So we have to do better -- and we will do better. And we have to do it quickly. American lives are on the line. So I made it clear today to my team: I want our initial reviews completed this week. I want specific recommendations for corrective actions to fix what went wrong. I want those reforms implemented immediately, so that this doesn't happen again and so we can prevent future attacks. And I know that every member of my team that I met with today understands the urgency of getting this right. And I appreciate that each of them took responsibility for the shortfalls within their own agencies.
Immediately after the
attack, I ordered concrete steps to protect the American people: new
screening and security for all flights, domestic and international; more
explosive detection teams at airports; more air marshals on flights; and
deepening cooperation with international partners.
In recent days, we've taken additional steps to improve security. Counterterrorism officials have reviewed and updated our terrorist watch list system, including adding more individuals to the "no fly" list. And while our review has found that our watch-listing system is not broken, the failure to add Abdulmutallab to the "no fly" list shows that this system needs to be strengthened.
The State Department is now requiring embassies and consulates to include current visa information in their warning on individuals with terrorist or suspected terrorist connections. As of yesterday, the Transportation Security Administration, or TSA, is requiring enhanced screening for passengers flying into the United States from, or flying through, nations on our list of state sponsors of terrorism, or other countries of interest. And in the days ahead, I will announce further steps to disrupt attacks, including better integration of information and enhanced passenger screening for air travel.
Finally, some have suggested that the events on Christmas Day should cause us to revisit the decision to close the prison at Guantanamo Bay. So let me be clear. It was always our intent to transfer detainees to other countries only under conditions that provide assurances that our security is being protected.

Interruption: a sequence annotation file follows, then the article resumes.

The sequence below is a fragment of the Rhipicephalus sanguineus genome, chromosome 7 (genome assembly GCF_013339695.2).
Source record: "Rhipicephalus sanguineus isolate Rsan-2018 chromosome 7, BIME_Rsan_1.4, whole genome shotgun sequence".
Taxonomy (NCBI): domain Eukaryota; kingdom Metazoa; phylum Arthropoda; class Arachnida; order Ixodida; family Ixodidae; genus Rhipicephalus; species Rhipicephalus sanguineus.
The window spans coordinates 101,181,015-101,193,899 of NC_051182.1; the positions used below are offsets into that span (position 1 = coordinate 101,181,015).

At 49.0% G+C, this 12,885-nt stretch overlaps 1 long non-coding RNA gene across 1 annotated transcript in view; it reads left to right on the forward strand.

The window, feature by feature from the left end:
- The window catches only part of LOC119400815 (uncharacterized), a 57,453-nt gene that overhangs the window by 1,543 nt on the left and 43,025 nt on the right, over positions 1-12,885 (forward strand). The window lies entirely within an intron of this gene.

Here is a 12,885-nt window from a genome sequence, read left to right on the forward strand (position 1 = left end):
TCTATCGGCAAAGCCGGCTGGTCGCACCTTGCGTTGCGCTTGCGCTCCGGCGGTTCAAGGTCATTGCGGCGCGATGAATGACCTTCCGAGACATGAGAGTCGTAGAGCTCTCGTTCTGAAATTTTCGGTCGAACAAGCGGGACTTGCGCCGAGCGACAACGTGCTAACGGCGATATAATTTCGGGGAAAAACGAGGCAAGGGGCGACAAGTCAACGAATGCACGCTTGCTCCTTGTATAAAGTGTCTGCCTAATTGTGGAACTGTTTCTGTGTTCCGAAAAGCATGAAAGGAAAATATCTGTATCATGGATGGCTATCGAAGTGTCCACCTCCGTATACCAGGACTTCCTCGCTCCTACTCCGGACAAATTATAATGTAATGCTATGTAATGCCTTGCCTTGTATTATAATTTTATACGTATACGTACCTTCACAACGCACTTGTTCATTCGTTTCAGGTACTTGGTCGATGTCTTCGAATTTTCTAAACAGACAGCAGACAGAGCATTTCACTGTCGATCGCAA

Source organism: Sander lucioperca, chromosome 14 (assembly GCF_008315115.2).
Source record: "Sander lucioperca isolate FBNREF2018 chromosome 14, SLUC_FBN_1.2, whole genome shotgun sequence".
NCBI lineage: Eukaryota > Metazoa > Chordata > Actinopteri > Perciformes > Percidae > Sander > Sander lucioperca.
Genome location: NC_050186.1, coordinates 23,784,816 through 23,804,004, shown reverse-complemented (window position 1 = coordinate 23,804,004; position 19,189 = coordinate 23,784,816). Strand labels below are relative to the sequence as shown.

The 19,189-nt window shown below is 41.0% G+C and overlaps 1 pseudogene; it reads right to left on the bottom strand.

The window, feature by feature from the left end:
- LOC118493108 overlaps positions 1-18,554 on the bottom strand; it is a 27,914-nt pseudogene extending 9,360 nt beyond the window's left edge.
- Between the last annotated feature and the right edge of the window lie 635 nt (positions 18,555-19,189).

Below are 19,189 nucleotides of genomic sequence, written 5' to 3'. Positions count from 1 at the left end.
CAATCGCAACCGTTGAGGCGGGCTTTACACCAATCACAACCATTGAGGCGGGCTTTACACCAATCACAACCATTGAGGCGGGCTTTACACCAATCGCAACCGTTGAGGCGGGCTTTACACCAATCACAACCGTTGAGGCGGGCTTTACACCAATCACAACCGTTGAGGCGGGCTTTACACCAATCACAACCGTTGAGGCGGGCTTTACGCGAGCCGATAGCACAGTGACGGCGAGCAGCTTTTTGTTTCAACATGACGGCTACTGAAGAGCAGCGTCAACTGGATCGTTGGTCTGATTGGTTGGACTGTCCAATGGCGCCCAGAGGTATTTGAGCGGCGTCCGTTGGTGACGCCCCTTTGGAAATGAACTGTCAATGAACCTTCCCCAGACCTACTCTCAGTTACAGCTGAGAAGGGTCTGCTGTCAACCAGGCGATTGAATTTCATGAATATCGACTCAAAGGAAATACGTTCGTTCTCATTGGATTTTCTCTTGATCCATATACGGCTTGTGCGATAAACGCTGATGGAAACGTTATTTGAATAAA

With respect to Yemen in particular, there's an ongoing security situation which we have been confronting for some time, along with our Yemeni partner. Given the unsettled situation, I've spoken to the Attorney General and we've agreed that we will not be transferring additional detainees back to Yemen at this time.
But make no mistake: We will close Guantanamo prison, which has damaged our national security interests and become a tremendous recruiting tool for al Qaeda. In fact, that was an explicit rationale for the formation of al Qaeda in the Arabian Peninsula. And, as I've always said, we will do so -- we will close the prison in a manner that keeps the American people safe and secure.
Our reviews -- and the steps that we've taken and will continue to take -- go to the heart of the kind of intelligence and homeland security we need in the 21st century. Just as al Qaeda and its allies are constantly evolving and adapting their efforts to strike us, we have to constantly adapt and evolve to defeat them, because as we saw on Christmas, the margin for error is slim and the consequences of failure can be catastrophic.
As these violent
extremists pursue new havens, we intend to target al Qaeda wherever they
take root, forging new partnerships to deny them sanctuary, as we are
doing currently with the government in Yemen. As our adversaries seek
new recruits, we'll constantly review and rapidly update our
intelligence and our institutions. As they refine our tactics, we'll
enhance our defenses, including smarter screening and security at
airports, and investing in the technologies that might have detected the
kind of explosives used on Christmas.
In short, we need our intelligence, homeland security and law enforcement systems -- and the people in them -- to be accountable and to work as intended: collecting, sharing, integrating, analyzing, and acting on intelligence as quickly and effectively as possible to save innocent lives -- not just most of the time, but all the time. That's what the American people deserve. As President, that's exactly what I will demand.
Thank you very much.
Text & Audio Source: WhiteHouse.gov
Copyright Status: Text and Audio = Public domain.